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Liturgical music, what’s in, what’s out – my views

On my recent post regarding liturgical music, commenter Orvis asked some very good questions.  I’d like to lay out a brief response here as I now realize I was far too brief in that last post to be intelligible.

Am I saying “yes” or “no” to pop music as a part of the Mass?  That depends largely on your definition of “pop” music, since as a rule the definition of the term morphs with each day.  In a nutshell, if it is proper liturgical music I have no problem with it at all; if it is, in the words of both Pope St. Pius X and Pope Benedict XVI, “profane” then it is both explicitly and implicitly not appropriate for Mass.  In Tra le sollectudini Pius X stated:

Still, since modern music has risen mainly to serve profane uses, greater care must be taken with regard to it, in order that the musical compositions of modern style which are admitted in the Church may contain nothing profane, be free from reminiscences of motifs adopted in the theaters, and be not fashioned even in their external forms after the manner of profane pieces.

Now, some will object to bringing Tra le sollectudini into the discussion as it’s over 100 years old and refers to issues no longer facing liturgical music (i.e. the Pope’s concern regarding overly operatic performances, thus his reference to “the theaters”).  Yet, does his point not continue to hold given how far modern music performances deviate from what could and should be expected at Mass?  Even standard Praise and Worship performances usually lack the sobriety befitting the Holy Sacrifice of the Mass.  Do I deny their usefulness as Christian music?  Not at all.  Do I deny they belong in the Mass?  Unless properly formed to the Mass, indeed I do.  There is a place, as Pope Pius XII wrote in Musicae Sacrae, for this type of music:

We must also hold in honor that music which is not primarily a part of the sacred liturgy, but which by its power and purpose greatly aids religion.  This music is therefore rightly called religious music.  The Church has possessed such music from the beginning and it has developed happily under the Church’s auspices.  As experience shows, it can exercise great and salutary force and power on the souls of the faithful, both when it is used in churches during non-liturgical services and ceremonies, or when it is used outside churches at various solemnities and celebrations.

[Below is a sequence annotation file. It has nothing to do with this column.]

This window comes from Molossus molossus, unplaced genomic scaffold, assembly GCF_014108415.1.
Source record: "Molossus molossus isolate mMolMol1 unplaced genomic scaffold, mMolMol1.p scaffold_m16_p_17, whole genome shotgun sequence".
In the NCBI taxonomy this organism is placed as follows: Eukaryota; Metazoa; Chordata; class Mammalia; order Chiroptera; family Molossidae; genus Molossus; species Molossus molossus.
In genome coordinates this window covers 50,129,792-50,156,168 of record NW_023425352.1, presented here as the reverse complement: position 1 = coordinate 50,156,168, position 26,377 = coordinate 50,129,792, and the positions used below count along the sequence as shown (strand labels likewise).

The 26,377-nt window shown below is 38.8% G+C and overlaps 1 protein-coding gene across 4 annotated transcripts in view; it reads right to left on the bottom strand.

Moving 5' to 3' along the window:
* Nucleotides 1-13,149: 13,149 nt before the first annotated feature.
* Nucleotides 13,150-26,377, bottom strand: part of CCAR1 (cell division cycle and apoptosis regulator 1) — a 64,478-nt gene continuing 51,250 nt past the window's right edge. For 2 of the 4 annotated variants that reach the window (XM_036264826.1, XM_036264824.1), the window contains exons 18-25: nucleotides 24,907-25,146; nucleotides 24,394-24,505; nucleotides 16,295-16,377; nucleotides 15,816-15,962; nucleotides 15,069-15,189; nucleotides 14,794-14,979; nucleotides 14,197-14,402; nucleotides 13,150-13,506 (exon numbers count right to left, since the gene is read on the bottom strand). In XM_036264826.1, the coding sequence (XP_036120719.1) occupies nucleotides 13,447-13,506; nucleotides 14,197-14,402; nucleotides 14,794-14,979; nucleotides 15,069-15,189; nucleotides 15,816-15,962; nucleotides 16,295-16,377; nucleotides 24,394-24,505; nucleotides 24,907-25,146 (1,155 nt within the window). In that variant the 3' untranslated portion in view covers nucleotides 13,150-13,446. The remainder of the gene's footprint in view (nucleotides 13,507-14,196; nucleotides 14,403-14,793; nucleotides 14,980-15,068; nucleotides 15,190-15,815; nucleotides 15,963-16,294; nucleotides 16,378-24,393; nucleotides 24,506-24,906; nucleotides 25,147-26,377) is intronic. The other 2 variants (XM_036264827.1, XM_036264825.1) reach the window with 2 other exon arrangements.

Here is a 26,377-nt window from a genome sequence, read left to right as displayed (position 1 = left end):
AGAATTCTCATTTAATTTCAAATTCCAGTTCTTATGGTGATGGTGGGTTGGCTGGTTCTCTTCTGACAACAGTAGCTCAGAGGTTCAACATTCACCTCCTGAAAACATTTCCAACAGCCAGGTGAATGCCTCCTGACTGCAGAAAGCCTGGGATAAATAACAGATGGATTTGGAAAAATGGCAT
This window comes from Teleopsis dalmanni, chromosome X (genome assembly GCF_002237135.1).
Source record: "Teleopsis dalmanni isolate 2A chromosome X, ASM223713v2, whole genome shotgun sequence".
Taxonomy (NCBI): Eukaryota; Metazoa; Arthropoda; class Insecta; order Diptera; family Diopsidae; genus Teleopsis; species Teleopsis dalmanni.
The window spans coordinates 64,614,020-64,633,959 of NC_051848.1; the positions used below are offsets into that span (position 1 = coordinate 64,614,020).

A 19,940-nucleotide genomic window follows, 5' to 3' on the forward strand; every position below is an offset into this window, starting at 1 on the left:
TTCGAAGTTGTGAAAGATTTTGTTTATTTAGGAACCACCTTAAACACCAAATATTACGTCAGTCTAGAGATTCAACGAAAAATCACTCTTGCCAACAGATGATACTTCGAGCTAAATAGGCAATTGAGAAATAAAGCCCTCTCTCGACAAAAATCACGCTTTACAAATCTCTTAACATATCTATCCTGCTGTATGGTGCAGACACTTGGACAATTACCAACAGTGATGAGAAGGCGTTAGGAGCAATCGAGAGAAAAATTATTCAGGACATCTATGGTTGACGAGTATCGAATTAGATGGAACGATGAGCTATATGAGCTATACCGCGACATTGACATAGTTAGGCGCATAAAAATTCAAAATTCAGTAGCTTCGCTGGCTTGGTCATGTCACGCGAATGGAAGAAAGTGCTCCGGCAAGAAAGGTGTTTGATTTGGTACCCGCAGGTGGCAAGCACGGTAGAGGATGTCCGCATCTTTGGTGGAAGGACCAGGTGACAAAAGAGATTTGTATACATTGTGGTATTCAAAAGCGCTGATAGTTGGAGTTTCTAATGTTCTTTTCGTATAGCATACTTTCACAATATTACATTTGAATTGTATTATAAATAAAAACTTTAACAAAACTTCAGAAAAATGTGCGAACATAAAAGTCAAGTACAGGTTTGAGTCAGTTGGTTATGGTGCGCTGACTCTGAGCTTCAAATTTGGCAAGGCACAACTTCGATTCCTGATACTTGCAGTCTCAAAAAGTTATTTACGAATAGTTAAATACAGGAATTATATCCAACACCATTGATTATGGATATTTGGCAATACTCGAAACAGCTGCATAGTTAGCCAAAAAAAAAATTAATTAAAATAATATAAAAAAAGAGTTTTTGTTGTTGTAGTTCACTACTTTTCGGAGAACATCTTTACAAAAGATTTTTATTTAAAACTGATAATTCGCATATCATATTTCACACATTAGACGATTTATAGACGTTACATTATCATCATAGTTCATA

So do I think the Church should support such work, encourage and even host it?  Absolutely.  Do I think it belongs in the Mass?  Absolutely not unless it is properly conformed to the requirements of the liturgy.  The Church has a great need in this day for ways to involve people in their Catholic faith outside of Sunday Mass.  Periodic concerts of this type would both encourage that active participation of the faithful and provide opportunities to reward the work of the artists, writers and composers involved.  An old pastor routinely did this as part of his Life Teen work and had great success, and neither the Mass nor the music had to suffer for it.

As to whether I believe the Farther Along Octet (the actual name of the group from Goshen College) serves to prove anything as regards the status of “pop” music, no I don’t.  I bring them up precisely as an illustration of youth who have sufficient respect and appreciation for chant and polyphony to not only listen to it but learn to perform it as well.  Do I think their performance of other music forms has any bearing on the appropriateness of those forms in the Mass?  No, I do not.  Even their performances of sacred music were non-liturgical and do not address the question of appropriateness.  What they all do, however, is address the question of whether you can attract youth of their age with anything other than pop music in general and with sacred music in specific.  So yes, use all the forms of music that attract people to the Church, but be selective in when and where each form is used that they may each be used only where appropriate and where they will have the greatest effect.

I’m quite certain I have gone on far too long already, but please do let me know what you all think.  I could write far more but I’d prefer to move in small paces unless absolutely necessary.

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